AESA radars continue to capture the imagination and enthusiasm of designers and air forces, as their development progress and systems becoming more mature and reliable. While only a few systems actually work with full functionality on a regular basis, Active Electronic Scanning Array (AESA) provides virtually unlimited growth potential, due to its inherent agility (as a software controlled, electronically steering device), and design flexibility. Apart from its basic radar functionality, AESA can be used actively or passively, in support of a broad range of applications – including high power jamming, communications datalink or electronic intelligence (ELINT) sensor, passively employing its sensitive receive modules.
Communicating by Radar
Tapping the potential of non-traditional Intelligence Surveillance and Reconnaissance (ISR) Raytheon and L-3 Communications teamed to exploit data transfer applications of AESA radars. During flight tests conducted by the team, AESA radars were used to communicate high bandwidth SAR image map data at extremely high speed – far exceeding the capabilities of current fighter communication systems. Images were sent at a TV speed of 30 frames per second, from the aircraft to a ground based processing center. When image exploitation was completed, it was transmitted back to the aircraft, with the analyst’s annotations.
This capability demonstrates the potential uses of AESA radars with tactical and surveillance aircraft as well as unmanned systems. This new capability is poised to become a key element in the Global Information Grid (GIG), adding potential secure communication links that will increase the GIG’s information gathering and decision making utility for all users. As these radars proliferate among operational units and the transmit-receive infrastructure grows, these capabilities will support an increasing array of applications such as combat identification and homeland security, areas where communications interoperability and data fusion are essential.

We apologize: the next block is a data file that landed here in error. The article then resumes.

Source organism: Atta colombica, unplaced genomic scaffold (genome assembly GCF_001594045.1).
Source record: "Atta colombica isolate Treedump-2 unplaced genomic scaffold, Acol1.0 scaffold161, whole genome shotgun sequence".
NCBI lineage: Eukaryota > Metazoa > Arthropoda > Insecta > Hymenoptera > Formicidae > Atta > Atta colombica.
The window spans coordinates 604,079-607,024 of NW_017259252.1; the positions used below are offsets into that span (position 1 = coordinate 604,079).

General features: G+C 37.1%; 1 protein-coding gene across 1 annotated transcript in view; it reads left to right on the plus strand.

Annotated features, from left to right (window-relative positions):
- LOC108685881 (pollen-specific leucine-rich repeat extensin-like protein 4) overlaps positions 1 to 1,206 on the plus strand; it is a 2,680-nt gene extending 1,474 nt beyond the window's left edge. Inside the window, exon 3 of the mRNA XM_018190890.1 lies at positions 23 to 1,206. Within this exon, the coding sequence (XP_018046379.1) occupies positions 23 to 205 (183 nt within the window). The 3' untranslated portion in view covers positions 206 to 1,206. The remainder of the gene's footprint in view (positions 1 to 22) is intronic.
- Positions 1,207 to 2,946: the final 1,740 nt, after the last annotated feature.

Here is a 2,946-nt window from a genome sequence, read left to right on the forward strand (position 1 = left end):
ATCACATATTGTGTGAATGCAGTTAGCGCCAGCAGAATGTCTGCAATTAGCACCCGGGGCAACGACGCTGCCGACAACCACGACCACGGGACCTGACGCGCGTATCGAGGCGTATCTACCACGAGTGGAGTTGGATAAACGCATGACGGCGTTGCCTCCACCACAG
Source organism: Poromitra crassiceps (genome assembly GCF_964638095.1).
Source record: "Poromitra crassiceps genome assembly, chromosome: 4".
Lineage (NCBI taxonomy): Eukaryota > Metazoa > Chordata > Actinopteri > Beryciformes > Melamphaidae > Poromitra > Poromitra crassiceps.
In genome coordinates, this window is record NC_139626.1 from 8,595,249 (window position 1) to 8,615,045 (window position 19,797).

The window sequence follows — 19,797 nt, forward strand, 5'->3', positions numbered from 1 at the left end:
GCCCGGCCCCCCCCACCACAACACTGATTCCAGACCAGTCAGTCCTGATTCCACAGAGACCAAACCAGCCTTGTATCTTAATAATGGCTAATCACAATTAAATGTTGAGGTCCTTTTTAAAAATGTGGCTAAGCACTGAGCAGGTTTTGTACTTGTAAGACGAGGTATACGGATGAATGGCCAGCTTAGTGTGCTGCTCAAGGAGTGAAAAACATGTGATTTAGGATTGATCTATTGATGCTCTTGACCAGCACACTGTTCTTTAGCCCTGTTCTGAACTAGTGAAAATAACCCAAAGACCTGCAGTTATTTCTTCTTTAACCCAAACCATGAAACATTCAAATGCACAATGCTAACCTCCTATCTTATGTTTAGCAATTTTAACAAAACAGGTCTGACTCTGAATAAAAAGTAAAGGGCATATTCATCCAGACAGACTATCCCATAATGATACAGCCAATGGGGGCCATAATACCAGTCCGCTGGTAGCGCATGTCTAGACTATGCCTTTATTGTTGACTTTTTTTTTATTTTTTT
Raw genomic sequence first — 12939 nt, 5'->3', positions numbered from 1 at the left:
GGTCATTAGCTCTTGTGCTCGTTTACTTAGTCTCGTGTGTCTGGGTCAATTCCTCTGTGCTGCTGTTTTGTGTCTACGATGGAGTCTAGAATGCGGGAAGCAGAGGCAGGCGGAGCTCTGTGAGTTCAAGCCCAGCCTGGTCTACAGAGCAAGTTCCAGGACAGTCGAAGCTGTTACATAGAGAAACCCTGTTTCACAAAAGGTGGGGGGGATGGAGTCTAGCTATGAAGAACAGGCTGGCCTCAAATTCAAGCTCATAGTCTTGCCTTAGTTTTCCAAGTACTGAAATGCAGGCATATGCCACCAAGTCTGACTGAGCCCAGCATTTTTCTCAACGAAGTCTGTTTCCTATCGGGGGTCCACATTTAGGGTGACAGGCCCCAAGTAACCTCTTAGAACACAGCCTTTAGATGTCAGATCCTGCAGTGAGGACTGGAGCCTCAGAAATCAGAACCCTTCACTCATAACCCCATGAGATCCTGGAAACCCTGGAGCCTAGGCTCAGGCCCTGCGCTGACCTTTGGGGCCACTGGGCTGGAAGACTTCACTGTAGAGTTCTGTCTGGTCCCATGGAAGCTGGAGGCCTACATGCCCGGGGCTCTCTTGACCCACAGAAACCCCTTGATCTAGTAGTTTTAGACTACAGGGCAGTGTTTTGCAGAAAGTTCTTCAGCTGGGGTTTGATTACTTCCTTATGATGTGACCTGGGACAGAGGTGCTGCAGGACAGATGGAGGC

Going Net Centric now!
The thrust for net-centricity and overarching control via datalinks has also some negative effects, as it overloads the limited electromagnetic spectrum resources, driving users into ever higher frequencies. One of the ultimate solutions is the use narrow-band laser communications, carrying broadband point-to-point communications between airborne or surface bound terminals and specially equipped satellite. (Laser communications between satellites is already in development). The advantages of laser communications are numerous – they are discrete, resistant to countermeasures, extremely difficult to intercept and are immune to conventional eavesdropping techniques. Since these links do not require frequency coordination, they can establish connection rapidly and can sustain high transfer rates (and operating at high data-rate (100 MB/sec – 1 GB/sec).
Live communications via the Laser Optical Link (LOLA) was demonstrated during the Paris Air Show by the French Ministry of Defense’ armament development and procurement agency (DGA). The exhibit was linked, via satellite, to an airborne Mystère 20 aircraft, transmitting live imagery captured on board. The display transferred live video from the cabin sending clear views of the countryside below. LOLA rapidly established links, within less than one second, and consistently transferred data at rates of 50 Mb/sec.
Advanced Integrated Intelligence, Surveillance, Target Acquisition and Reconnaissance (I-ISTAR) technologies, developed by Thales, highlighted an accelerated processing cycle of the Observation, Orientation, Decision and Action (OODA). Thales is developing the Aeros Recon NG recce pod as an airborne recce EO system for the French Rafale. The pod has already been qualified for the Mirage 2000 and will enter service with Rafale F3 by 2009 for the French Air Force and Navy. One of the new technologies demonstrated by Thales this year, is the “Imagery on Demand” (IOD) technology, enabling the dissemination of real-time optimized optical or SAR images over low-bandwidth battlefield communications. Such systems enable analysts and end users to share images processed by the Thales MINDS systems deployed in fixed or forward locations.